Write. Edit. Share. Repeat.

About writing, editing, publishing & getting it out there

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What Is Irony?

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In the 1994 movie “Reality Bites,” the character played by Winona Ryder, interviewing for a reporting job, is put on the spot and asked to define the word “Irony.” She can’t. It’s a scene that sticks with me as a writer, because I can’t say that cornered like that I’d do much better. I know that most of the examples in the Alanis Morissette song “Ironic” aren’t really ironic—but it’s a tough concept, and I’m not alone in fumbling with it. 

A guest blogger at Daily Writing Tips writes: Recently I was walking and talking with my co-worker, who happens to be a freelance writer and aspiring journalist. We were talking about the fact that our employers were providing us with a Thanksgiving lunch the day after Thanksgiving, and she said, “It’s so ironic!’’—all emphasis and drawing-out of syllables possible used on the last word. This is a smart girl I’m talking about. She’s a college graduate and has done her fair share of writing and reporting. And even so, she doesn’t know the definition of irony. Read More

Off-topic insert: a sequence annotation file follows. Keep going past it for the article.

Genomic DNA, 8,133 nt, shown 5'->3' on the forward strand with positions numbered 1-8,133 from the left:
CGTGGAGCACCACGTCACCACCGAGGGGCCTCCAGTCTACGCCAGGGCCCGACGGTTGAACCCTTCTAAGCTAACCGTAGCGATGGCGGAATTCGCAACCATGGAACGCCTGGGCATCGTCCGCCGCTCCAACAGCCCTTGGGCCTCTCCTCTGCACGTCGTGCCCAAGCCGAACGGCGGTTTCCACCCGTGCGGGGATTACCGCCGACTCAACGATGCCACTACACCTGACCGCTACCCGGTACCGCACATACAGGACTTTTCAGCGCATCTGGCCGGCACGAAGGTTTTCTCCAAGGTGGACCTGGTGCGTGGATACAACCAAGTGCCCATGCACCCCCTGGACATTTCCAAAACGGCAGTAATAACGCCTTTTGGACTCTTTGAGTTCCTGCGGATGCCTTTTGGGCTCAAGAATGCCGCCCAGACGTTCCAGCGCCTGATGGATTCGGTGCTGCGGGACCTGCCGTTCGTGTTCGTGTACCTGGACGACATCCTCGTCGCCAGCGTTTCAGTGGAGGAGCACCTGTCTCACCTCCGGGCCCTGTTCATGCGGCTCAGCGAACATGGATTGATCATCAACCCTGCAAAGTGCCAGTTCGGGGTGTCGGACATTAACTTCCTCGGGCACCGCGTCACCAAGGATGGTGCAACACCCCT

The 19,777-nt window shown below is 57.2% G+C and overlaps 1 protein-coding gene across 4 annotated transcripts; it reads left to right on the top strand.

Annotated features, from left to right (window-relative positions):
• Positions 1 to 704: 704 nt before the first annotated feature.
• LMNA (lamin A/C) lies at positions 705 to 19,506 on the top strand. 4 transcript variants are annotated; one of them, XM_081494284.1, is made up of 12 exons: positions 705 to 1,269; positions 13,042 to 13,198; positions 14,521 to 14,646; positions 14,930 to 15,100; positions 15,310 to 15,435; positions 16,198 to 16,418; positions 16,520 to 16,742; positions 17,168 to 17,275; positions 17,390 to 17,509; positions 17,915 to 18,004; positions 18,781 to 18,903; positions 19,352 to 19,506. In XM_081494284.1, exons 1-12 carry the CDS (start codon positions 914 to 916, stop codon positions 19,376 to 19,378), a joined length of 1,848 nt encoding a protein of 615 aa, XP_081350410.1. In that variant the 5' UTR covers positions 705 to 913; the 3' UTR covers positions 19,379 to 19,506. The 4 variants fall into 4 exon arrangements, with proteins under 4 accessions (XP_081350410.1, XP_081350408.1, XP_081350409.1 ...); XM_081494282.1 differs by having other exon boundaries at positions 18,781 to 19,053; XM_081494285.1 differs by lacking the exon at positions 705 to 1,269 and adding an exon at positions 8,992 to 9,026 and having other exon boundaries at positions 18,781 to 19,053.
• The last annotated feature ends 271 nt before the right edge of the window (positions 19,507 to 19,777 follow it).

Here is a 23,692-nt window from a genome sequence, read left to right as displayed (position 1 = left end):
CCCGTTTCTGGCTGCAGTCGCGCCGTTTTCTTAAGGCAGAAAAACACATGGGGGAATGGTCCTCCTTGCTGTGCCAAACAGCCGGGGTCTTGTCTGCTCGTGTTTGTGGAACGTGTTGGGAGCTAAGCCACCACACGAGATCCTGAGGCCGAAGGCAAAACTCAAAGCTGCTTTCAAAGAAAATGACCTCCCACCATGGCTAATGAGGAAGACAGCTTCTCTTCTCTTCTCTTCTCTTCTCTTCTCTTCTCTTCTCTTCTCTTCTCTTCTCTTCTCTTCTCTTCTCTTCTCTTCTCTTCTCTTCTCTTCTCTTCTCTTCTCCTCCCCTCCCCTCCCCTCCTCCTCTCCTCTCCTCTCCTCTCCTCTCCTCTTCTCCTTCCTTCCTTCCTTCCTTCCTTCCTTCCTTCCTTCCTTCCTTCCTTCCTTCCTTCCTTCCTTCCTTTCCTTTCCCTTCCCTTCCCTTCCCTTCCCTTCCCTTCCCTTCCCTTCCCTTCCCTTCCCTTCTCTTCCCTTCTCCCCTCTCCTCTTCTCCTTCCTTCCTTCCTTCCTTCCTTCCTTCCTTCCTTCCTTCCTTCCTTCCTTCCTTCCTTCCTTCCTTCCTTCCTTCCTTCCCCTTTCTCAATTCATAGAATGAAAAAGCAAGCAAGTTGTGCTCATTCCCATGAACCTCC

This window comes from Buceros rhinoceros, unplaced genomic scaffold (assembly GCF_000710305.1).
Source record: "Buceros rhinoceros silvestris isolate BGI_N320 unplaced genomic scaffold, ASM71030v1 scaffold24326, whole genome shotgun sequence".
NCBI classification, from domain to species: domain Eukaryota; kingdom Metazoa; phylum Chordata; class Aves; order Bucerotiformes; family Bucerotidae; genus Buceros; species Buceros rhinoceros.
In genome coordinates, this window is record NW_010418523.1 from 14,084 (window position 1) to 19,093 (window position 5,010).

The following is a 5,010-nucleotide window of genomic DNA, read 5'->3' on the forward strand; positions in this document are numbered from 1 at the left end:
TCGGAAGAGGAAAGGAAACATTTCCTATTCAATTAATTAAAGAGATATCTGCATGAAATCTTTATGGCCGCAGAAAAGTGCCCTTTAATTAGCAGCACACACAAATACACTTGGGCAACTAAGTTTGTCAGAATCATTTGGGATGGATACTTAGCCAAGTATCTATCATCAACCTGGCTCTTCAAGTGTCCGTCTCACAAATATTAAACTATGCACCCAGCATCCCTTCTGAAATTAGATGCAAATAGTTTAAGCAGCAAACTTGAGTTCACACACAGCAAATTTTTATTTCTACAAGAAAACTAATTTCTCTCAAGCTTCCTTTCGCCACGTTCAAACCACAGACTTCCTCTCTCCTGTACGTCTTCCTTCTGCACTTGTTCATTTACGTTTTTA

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Errors in Using Quotations

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… here’s another quick writing tip from one of my favorite sites

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5 Errors in Treating Quotations.

1. “When an attribution (“so and so said/wrote/agreed”) leads into the quotation without intervening punctuation; the quotation becomes part of a framing sentence, and the first word of the original quotation is not capitalized.

Original: Alfred North Whitehead wrote that “The best education is to be found in gaining the utmost information from the simplest apparatus.”
Better: “Alfred North Whitehead wrote that ‘the best education is to be found in gaining the utmost information from the simplest apparatus.’” Read More